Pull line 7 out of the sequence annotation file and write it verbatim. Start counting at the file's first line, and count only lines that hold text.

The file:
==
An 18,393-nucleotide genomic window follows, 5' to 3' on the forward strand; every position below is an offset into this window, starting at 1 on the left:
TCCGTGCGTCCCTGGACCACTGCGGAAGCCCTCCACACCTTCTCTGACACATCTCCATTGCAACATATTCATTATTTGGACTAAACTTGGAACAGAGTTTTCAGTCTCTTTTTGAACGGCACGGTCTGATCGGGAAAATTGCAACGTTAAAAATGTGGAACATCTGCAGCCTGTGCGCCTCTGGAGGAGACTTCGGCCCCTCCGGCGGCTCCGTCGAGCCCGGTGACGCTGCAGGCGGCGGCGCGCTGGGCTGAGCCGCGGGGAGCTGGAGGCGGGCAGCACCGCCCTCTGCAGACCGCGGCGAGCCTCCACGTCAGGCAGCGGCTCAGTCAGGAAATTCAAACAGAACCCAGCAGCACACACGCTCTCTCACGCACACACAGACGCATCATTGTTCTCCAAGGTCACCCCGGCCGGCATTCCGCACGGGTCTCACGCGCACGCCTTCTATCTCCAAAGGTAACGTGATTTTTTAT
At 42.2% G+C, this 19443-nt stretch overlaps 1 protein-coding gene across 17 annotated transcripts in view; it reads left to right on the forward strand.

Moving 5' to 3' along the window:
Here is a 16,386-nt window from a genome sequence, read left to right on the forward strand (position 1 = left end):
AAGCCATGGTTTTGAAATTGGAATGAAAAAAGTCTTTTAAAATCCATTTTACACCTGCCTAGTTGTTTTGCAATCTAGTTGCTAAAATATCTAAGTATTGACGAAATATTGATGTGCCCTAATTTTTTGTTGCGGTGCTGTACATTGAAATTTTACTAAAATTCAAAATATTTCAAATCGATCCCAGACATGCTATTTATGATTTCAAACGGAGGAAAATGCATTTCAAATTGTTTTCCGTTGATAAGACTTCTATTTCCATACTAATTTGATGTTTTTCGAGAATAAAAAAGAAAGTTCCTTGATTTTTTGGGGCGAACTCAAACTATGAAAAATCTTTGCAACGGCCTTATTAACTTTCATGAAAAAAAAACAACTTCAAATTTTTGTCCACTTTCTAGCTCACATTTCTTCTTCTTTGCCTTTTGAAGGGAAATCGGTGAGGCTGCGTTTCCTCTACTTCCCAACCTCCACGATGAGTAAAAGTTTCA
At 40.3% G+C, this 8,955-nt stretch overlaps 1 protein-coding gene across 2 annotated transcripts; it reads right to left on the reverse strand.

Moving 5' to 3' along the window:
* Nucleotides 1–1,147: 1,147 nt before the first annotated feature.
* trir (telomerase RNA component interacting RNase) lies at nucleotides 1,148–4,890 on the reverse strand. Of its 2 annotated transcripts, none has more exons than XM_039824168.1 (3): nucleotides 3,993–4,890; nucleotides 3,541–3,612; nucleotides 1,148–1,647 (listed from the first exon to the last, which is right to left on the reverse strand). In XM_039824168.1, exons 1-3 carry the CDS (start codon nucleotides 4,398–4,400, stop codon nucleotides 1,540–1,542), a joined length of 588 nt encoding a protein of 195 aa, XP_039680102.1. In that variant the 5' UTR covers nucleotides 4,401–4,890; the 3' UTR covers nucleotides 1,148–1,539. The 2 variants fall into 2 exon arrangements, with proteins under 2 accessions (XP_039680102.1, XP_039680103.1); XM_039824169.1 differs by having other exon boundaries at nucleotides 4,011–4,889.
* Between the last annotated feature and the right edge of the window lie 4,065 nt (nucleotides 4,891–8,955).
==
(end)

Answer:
At 40.3% G+C, this 8,955-nt stretch overlaps 1 protein-coding gene across 2 annotated transcripts; it reads right to left on the reverse strand.